AROUND the world, The Salvation Army continues to respond to human needs resulting from the COVID-19 pandemic. The nature of the responses varies from location to location, depending on local needs and context. Whether a large-scale feeding programme providing food for thousands of people, or a smaller community-based initiative addressing hygiene and sanitation, one thing is consistent: the love and care with which individuals are treated.
In the USA, where one in six of the population was living in poverty even before coronavirus struck, The Salvation Army has served more than 6.5 million prepared meals to community members affected by COVID-19. On top of that, around 1.8 million food boxes have been distributed, with each box representing 20 individual meals. As well as this, the equivalent of more than one million nights of shelter have been provided, and emotional and/or spiritual care offered on request to more than 600,000 people. In many states, childcare is being provided for essential frontline workers, showering facilities have been created in major cities such as New York, and young people have been offered virtual programming and ‘at home’ day camp kits to provide meaningful activities during lockdown.
A partnership with the LDS Church has been particularly fruitful, bringing not just substantial financial support but also vital personnel reinforcements. Teams from both The Salvation Army and LDS Church have been working together in numerous locations across the US, all with the shared aim of meeting human needs with compassion and sensitivity.
Major corporations have also generously supported The Salvation Army’s COVID-19 response across the US, with financial donations and gifts in kind. Car manufacturer Toyota has granted The Salvation Army $700,000 towards emergency responses in Atlanta, Chicago, Detroit, Los Angeles, New Orleans and New York City. Airlink – a non-profit organisation supported by US aviation and logistics companies – partnered with The Salvation Army in order to provide staff and volunteers with 150,000 facemasks.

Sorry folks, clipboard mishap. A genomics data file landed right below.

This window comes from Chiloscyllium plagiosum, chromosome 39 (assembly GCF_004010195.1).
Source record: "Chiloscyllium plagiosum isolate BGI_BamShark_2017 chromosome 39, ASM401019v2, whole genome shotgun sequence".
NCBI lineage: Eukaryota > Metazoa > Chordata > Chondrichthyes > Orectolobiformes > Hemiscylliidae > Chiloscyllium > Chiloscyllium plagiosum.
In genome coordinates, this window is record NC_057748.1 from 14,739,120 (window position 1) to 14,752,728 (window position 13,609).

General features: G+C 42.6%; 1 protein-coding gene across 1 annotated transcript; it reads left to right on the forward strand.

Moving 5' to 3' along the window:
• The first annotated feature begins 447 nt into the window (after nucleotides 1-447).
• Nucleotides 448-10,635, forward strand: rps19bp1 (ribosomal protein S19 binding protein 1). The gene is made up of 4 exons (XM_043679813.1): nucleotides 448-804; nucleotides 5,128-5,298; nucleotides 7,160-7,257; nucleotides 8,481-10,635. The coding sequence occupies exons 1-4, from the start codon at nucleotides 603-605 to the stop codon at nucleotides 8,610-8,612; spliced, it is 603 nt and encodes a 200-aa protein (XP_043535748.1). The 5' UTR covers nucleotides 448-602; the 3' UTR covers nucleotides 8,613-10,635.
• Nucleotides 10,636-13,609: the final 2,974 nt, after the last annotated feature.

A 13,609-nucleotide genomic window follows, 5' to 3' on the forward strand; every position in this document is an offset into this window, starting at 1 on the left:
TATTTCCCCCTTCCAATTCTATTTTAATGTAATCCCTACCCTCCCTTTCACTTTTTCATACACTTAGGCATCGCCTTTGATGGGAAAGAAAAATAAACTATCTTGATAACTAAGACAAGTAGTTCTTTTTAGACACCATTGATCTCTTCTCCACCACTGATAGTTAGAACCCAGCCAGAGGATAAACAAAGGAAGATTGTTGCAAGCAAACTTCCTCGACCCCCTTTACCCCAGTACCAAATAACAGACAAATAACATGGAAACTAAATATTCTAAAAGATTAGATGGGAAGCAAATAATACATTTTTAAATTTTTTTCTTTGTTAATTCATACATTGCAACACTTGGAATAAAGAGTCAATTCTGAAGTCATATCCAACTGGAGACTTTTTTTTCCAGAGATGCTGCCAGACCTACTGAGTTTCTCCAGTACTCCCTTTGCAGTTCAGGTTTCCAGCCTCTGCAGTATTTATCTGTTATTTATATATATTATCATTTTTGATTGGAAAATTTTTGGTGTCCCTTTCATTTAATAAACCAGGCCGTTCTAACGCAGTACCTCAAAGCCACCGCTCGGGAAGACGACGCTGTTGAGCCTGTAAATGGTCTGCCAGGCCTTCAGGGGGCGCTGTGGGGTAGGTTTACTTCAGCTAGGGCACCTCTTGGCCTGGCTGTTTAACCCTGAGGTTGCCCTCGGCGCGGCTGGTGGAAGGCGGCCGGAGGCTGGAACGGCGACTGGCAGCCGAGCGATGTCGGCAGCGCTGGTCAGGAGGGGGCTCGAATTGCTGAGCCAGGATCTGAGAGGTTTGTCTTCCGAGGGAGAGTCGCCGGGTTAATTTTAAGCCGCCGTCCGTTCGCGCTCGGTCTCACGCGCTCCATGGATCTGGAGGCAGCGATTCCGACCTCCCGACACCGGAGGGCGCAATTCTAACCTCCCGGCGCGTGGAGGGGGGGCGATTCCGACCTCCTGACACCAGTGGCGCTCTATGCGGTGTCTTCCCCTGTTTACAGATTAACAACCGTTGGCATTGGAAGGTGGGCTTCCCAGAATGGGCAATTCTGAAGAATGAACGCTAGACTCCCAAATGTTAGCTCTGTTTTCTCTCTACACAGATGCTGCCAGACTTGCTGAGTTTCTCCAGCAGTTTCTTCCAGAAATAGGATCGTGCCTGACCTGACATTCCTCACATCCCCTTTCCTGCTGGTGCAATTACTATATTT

Ryerson Lundy, a start-up business owner in Evanston, Illinois, gave 100 per cent of profits from her bracelet sales to the local Salvation Army food pantry. Remarkably, the entrepreneur concerned is aged just six years old. ‘Ryerson learned how to make rubber band bracelets a few months ago and she thought starting a business to raise money to help others during COVID would be a good thing to do,’ explains her father, Thackston Lundy. He and his wife, Christy, suggested their daughter consider donating the money to a local organisation providing food to those in need during the pandemic. ‘The Evanston food pantry was an obvious choice!’
‘We are so grateful to Ryerson and her family for this wonderful gift to The Salvation Army Evanston Corps Food Pantry. It will go a long way in helping the most vulnerable right here in our community,’ responded Captain Mary Kim.
In the Turks and Caicos Islands, the Coca-Cola Company has provided much-needed support to The Salvation Army, which is partnering with other agencies on the Caribbean islands to secure essential food and hygiene support. Hundreds of families and individuals have been affected by economic hardship resulting from the pandemic, and the provision of food, drink and cleaning supplies has been appreciated.
Salvation Army colleagues in Antigua benefitted from a share of a donation of 80 dozen eggs, thanks to local producer Hill Valley Farms whose director wanted to ‘give back to the community in need’. The freshly-laid eggs were distributed to vulnerable people on the island, in partnership with the Lions Club of Antigua and other local organisations.